So after a few hours of watching them create of one of their wares, they gifted us with THIS piece…the United States.

Tears filled our eyes because this beautiful work of art spoke to our nomadic hearts.Though it was a piece of Kentucky, it said ‘you have many more to travel’.  We were amazed that a pile of sticks and a few hours of skillful hands made THIS:

We just couldn’t put it down but we had to because it wasn’t quite finished.  Matt’s final work was signing, numbering and placing their ‘Kentucky Proud’ sticker that he so boasts about earning.  Oh, by the way, this particular piece is numbered #1 which means, we were gifted the prototype.

This beautiful piece forged a Kentucky friendship forever.  It will hang proudly in Liberty, and when the roads we’ve traveled have lessened, we will proudly move it to our future home.  Until then, it will remind us of the history and hard work that created it.

For more information and to visit Tobacco Barn Craftsman online store, we invite you to visit: 

Website:  www.tobaccobarncraftsman.com
Facebook:  Tobacco Barn Craftsman 
Online Store:  Tobacco Barn Craftsman

Instagram: tobacco_barn_craftsman
Email:  TobaccoBarnCraftsman@gmail.com

For special orders, please contact via Facebook, Email or Phone. 

“Barn to Box’ orders take approximately 2-3 weeks.  Special orders may take longer.

Depending on Our RV Family

When we set out on our nomadic quest, one big anchor seemed to weigh us down.  That big question, “what happens if we need to vacate our RV to fly home for emergency, go on a non-RV vacation or meet a client in a different city for more than an overnight?”  Since we’re not keen on boarding our nomad cats, we needed to think about the ‘what if’ and figure out how we’re going to find worthy person(s) to take care of our precious furry family members.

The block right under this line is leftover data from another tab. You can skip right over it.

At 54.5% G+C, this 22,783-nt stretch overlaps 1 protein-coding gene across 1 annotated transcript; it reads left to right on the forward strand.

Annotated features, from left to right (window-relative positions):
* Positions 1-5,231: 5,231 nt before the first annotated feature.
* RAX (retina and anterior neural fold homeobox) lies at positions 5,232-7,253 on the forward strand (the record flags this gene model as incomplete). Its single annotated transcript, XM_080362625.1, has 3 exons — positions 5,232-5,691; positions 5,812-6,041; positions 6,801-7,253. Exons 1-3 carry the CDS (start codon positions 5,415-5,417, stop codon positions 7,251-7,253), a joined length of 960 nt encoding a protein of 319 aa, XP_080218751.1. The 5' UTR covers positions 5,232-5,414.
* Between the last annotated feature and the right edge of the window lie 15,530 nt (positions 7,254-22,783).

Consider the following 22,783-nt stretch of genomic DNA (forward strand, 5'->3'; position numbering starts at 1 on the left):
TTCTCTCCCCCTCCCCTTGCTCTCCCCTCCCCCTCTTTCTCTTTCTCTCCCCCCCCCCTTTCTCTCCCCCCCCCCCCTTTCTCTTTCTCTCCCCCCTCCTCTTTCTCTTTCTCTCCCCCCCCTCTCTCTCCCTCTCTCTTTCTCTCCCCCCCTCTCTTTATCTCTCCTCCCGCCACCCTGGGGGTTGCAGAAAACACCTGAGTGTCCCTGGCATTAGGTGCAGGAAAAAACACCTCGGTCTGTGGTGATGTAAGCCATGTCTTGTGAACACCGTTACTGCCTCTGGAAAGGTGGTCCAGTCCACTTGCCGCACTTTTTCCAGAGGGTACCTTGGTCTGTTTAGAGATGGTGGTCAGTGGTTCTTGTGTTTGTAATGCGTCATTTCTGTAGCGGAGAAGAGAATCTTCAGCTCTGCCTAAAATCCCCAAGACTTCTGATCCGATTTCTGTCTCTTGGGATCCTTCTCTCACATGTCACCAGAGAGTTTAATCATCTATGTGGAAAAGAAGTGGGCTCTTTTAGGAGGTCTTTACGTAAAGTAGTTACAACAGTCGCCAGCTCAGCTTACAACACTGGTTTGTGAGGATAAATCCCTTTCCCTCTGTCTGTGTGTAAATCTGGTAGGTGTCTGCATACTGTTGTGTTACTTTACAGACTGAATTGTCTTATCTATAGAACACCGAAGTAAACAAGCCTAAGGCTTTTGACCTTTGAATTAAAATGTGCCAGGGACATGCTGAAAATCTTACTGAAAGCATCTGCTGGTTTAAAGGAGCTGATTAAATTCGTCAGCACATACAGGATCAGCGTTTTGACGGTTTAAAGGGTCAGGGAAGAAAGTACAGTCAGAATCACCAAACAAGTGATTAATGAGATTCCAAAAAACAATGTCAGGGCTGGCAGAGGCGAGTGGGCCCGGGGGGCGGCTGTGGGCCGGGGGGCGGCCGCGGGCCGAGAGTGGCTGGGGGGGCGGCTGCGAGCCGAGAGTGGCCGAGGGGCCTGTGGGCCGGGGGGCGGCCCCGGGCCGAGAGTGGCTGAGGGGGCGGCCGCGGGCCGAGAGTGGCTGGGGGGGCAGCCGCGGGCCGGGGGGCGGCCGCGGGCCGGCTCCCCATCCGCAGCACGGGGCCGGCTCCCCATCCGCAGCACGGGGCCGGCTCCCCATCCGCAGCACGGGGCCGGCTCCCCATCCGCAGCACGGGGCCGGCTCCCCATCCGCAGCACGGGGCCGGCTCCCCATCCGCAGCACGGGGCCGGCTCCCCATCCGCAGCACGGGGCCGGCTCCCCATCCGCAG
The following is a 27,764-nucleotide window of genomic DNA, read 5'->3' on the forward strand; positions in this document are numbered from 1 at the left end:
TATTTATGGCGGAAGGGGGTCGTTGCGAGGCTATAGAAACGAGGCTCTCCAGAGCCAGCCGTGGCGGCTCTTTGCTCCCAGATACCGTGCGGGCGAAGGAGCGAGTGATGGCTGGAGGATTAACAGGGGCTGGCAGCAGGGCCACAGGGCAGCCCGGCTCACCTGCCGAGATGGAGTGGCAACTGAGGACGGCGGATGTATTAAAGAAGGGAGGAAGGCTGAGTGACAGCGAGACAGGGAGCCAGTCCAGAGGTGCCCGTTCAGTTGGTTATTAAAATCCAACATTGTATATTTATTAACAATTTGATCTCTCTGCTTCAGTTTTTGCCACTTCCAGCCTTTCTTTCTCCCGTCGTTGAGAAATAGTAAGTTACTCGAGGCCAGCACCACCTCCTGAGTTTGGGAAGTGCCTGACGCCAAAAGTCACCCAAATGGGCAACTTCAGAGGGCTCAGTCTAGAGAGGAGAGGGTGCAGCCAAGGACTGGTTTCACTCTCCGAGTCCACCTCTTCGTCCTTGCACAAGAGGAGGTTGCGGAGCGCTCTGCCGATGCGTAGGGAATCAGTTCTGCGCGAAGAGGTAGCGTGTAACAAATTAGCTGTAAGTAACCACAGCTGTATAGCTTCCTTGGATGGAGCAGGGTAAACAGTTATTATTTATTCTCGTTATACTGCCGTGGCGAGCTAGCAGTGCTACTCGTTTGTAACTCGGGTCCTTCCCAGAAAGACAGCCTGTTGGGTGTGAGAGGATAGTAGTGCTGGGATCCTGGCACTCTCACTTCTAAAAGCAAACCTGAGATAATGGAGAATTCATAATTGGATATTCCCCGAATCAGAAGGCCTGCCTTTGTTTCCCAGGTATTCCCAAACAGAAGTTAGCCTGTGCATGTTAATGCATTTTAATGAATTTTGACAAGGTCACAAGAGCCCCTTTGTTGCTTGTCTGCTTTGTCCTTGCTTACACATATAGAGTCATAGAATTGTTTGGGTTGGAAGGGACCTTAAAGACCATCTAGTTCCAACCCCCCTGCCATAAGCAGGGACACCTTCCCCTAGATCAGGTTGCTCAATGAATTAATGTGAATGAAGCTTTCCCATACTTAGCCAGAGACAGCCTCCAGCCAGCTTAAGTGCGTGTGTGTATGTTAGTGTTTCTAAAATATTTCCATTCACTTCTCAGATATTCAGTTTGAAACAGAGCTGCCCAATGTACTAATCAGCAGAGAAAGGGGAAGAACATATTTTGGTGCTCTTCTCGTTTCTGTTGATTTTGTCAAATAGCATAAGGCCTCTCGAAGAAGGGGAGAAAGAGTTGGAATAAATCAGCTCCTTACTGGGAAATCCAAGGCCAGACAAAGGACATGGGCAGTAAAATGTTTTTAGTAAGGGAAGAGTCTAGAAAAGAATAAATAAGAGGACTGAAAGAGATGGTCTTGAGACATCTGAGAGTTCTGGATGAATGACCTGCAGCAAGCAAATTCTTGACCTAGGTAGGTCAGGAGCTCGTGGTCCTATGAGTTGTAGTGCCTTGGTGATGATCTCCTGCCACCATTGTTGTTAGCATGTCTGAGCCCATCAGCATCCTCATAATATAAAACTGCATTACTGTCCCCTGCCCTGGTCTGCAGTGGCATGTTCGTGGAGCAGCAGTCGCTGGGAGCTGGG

Who ya gonna call?

Since we started RVing, there have been a few times when we’ve come to rely on our RV family.  Since we were already accustomed to leaning on our military family, it was a no-brainer that we continue relying on our birds of feather; those who are like minded and commiserate our lifestyle…(read more)

Our first time facing this dilemma was when we first arrived in Castroville, Texas in late fall of 2015.  Our son’s Army Unit Family Readiness Group called us to let us know when their unit will be arriving home from Afghanistan.  We wanted both of us to attend his homecoming at Fort Carson, Colorado but we were pretty sure only one of us were able to go because that looming issue was going to hold one of us down.  

Once we parked Liberty at the Alsation RV Resort, unhooked and set up, we immediately met our neighbor.   We discussed among ourselves if we even dare take a chance on asking someone we didn’t even know and giving them access to our RV to take care of our nomad cats and coach.  Sounds pretty scary right?